Creeping up Thatcher’s body, the warped form of each photograph transforms the appliquéd blue fabric of her jacket into that of a velvet dressing gown. Thatcher is aging, suffering from dementia, being domesticated right in front of us. Yet Barnard’s timely project makes explicitly clear that the lady is still not for turning. Despite having recently witnessed the collapse of banking, financial meltdown and guargantuan public bailouts, staggeringly we have ushered in a blue Britain once again. This time around, the Tory Central Office where David Cameron’s Conservatives celebrated their ‘victory’ was the same Millbank Tower where Tony Blair rang in his 1997 triumph. Indeed, although Barnard’s project might appear to document the end and aftermath of a certain kind of British politics, these found portraits make the point explicitly: Thatcher’s warped ideology lives on, and the past continues to shape the future.
As Terry Eagleton reminds us, Walter Benjamin believed that how we act in the present has the potential to change the meaning of the past, in the sense that the past doesn’t literally exist (any more than the future), but lives on in its consequences, which are a crucial part of it. Benjamin was not afraid of nostalgia, and believed that with the benefit of hindsight we have the possibility to make more sense of the past than we could hope to at the time of its unfolding. More than this, he believed that with this privilege comes the power to correct the future. Thatcher also looked into the past and sought to project it into the future. Her version of the past, however – the once ‘great’ Empire also sought by Churchill – was a skewed and selective version of British history. It was a vision that played a fundamental part in her election. Under the slogan ‘Britain is going backwards’, the Saatchis’ 1978 political broadcast for the Tories showed black and white film of Stephenson’s rocket steaming backwards, jetliners landing in reverse, and Big Ben’s hand’s winding anticlockwise. Yet arguably no less terrifying is Blair and Cameron’s apparent fear of history, their desire to make it, and the future, blank. If Benjamin rejected this kind of philistinism, it was because he recognized, too, that those who obliterate the past risk abolishing the future.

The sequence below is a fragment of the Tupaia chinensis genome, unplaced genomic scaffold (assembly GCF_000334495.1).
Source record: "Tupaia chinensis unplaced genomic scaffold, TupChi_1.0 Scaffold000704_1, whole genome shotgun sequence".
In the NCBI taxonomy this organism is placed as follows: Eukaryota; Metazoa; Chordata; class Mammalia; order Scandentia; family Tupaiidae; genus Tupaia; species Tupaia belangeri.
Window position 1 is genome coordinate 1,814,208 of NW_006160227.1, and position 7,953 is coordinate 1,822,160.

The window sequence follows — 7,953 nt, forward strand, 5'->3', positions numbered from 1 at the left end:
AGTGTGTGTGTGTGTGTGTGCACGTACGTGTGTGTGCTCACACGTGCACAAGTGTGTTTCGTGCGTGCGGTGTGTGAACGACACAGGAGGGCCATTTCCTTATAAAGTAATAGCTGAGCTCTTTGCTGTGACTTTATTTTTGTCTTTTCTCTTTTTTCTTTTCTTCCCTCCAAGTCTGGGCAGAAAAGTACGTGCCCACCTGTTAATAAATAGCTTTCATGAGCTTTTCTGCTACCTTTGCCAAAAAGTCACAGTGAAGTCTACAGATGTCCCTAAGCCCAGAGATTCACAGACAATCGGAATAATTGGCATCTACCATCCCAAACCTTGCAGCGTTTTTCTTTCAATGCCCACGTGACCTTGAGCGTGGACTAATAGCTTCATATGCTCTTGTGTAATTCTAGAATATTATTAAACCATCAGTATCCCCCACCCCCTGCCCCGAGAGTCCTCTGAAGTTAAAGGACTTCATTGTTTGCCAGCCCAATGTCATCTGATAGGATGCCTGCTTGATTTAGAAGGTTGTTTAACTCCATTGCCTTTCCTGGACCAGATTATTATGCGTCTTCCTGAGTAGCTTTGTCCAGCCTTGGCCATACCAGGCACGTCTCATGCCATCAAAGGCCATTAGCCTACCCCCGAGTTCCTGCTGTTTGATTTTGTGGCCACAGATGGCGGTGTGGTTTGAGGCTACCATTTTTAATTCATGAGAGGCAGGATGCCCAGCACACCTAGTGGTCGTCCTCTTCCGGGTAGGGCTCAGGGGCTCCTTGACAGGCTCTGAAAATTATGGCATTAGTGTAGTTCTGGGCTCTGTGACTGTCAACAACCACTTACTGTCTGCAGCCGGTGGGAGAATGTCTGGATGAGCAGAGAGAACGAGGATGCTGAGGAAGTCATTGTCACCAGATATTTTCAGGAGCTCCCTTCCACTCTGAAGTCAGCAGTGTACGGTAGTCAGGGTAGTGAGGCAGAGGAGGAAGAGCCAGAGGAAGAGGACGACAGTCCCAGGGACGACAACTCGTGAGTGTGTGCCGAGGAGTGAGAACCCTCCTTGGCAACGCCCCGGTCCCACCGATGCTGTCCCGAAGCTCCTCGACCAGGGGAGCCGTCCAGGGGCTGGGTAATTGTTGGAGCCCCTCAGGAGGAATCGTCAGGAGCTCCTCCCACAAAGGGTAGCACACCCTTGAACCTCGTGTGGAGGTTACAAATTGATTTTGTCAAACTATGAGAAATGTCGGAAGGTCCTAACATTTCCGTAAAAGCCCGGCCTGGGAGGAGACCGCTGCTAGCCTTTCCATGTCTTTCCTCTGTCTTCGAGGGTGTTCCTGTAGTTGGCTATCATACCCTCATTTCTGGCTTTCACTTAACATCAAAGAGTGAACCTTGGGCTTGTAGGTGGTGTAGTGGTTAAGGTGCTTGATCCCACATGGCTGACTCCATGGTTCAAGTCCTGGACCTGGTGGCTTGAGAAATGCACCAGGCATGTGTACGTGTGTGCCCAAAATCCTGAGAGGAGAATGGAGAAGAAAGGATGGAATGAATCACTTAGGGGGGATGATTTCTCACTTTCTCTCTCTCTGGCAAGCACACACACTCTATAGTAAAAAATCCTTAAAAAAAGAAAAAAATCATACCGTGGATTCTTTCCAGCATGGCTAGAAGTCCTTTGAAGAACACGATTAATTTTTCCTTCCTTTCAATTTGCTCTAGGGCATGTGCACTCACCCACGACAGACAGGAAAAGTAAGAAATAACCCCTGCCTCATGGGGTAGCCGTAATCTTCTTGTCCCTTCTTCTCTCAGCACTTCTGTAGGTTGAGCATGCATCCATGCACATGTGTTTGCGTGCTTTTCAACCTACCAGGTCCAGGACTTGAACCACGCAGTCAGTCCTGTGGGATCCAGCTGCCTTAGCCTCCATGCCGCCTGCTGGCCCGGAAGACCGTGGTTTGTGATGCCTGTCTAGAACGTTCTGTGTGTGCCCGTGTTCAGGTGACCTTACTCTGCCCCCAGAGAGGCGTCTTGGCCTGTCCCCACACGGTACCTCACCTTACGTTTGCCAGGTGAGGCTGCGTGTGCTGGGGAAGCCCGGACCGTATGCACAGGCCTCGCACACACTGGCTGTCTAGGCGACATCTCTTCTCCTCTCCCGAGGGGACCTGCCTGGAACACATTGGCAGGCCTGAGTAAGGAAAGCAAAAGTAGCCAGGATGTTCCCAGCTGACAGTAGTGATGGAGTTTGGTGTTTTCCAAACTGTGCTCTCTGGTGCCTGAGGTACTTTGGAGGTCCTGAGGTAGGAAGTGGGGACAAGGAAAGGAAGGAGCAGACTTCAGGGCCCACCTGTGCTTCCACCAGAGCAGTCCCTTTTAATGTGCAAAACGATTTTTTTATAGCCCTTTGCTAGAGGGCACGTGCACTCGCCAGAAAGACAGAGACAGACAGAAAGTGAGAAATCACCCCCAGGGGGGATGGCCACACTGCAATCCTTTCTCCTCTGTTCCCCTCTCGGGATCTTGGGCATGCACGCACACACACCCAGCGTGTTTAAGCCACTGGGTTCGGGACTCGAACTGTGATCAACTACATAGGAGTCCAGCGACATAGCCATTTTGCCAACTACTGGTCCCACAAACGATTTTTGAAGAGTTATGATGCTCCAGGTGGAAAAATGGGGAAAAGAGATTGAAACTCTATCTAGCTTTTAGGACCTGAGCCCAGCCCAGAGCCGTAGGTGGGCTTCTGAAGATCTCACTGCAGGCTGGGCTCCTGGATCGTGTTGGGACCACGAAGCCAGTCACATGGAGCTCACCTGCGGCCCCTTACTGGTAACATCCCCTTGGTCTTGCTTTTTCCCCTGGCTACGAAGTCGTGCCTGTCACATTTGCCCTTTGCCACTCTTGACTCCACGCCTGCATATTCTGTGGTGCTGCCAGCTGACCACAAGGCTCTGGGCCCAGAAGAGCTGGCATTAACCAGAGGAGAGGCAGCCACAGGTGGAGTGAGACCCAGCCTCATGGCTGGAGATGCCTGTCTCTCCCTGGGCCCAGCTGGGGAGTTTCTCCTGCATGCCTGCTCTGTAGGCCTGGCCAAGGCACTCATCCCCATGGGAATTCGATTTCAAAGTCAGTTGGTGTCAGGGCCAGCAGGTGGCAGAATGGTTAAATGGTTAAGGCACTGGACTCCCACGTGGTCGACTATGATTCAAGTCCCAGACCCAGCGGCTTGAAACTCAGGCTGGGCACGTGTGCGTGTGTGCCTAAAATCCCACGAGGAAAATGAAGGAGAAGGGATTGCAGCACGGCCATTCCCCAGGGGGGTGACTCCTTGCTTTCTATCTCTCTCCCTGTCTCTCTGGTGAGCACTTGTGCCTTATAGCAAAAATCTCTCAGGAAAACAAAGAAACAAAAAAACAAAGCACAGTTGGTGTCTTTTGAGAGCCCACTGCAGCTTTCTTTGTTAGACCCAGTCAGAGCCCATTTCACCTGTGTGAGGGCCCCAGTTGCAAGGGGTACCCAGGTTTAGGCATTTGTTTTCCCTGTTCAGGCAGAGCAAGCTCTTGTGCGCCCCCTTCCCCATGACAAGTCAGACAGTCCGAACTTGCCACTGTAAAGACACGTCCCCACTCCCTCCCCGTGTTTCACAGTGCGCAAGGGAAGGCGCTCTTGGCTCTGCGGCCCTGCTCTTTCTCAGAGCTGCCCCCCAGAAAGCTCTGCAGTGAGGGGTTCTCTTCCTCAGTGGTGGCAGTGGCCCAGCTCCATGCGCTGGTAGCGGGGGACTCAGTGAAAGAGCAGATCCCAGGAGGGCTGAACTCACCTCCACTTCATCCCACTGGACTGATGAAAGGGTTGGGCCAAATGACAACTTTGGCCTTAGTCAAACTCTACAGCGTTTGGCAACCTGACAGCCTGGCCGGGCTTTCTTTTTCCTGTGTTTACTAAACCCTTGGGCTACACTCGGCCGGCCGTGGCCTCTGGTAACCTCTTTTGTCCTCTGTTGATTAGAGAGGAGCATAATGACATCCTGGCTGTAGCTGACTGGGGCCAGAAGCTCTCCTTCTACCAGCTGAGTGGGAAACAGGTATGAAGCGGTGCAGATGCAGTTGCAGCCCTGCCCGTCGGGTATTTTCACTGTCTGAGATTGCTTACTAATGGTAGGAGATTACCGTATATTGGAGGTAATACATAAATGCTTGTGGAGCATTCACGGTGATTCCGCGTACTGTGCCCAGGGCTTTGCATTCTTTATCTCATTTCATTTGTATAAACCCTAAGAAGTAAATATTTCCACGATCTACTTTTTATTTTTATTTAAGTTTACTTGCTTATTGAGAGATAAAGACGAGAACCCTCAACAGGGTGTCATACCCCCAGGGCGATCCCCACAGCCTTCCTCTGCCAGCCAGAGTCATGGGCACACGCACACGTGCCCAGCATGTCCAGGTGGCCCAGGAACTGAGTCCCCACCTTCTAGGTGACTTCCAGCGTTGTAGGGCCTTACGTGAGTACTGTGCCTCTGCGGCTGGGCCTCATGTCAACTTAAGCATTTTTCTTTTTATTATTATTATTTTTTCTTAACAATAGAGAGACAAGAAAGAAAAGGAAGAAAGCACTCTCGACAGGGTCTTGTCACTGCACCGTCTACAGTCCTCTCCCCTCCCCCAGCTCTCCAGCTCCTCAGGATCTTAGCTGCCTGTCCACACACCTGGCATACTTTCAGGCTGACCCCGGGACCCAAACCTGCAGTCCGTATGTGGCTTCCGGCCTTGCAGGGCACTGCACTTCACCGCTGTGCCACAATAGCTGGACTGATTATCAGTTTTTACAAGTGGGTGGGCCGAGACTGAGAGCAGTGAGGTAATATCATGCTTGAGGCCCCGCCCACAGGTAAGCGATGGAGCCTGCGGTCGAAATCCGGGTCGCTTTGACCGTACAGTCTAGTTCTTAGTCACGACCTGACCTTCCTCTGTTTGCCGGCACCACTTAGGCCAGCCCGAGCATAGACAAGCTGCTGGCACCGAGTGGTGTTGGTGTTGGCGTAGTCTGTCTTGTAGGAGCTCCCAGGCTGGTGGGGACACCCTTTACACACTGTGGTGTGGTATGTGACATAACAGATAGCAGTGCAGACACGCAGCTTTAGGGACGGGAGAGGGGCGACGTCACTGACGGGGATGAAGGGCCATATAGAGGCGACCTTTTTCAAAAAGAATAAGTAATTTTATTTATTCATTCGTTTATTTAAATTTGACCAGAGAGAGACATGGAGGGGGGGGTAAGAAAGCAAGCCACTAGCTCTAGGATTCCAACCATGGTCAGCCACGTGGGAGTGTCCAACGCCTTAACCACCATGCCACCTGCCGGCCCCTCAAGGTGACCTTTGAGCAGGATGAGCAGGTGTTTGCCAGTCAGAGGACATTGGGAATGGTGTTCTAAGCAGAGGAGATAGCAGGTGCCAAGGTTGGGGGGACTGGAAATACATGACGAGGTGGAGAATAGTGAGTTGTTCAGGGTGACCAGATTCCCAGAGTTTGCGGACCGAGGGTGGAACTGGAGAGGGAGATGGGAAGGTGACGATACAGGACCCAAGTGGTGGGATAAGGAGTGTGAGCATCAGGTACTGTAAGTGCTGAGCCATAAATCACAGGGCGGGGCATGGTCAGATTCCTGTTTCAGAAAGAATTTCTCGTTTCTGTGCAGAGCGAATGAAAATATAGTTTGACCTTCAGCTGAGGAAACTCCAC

Barnard’s portraits also bring the past into the future, and ask us what we have learnt from our position of hindsight. What we should have learnt is that Thatcherism was built upon a reckless and often illogical commitment to privatisation, influenced by figures such as the accountant and investor Jim Slater, who pioneered the hostile take-overs and asset stripping – known as corporate raids – of public companies. Yet the lesson, too often overlooked, is that privatisation didn’t actually work. It didn’t result in increased productivity, instead producing short-term financial gain through mass redundancies; ruthless, often illogical restructuring, which in turn led to social disintegration and despair. Before Thatcher even came to power, during the banking crisis of 1975, Slater received state support. Following the subsequent takeover of his company by the Bank of England, 15 charges were brought against him for allegedly misusing more than £4,000,000 of company funds in share deals. The case was thrown out in 1977.
Today, in the aftermath of the most serious global financial crisis since the 1929 Wall Street Crash, privatisation and corruption continues unabashed, and appallingly big city bonuses are still being justified. The lesson of Barnard’s work is profound, and one well-known by Benjamin: that true power means sovereignty over what has already happened, not simply the capacity to determine what happens next.
Published in Photoworks issue 15, 2010-11
Commissioned by Photoworks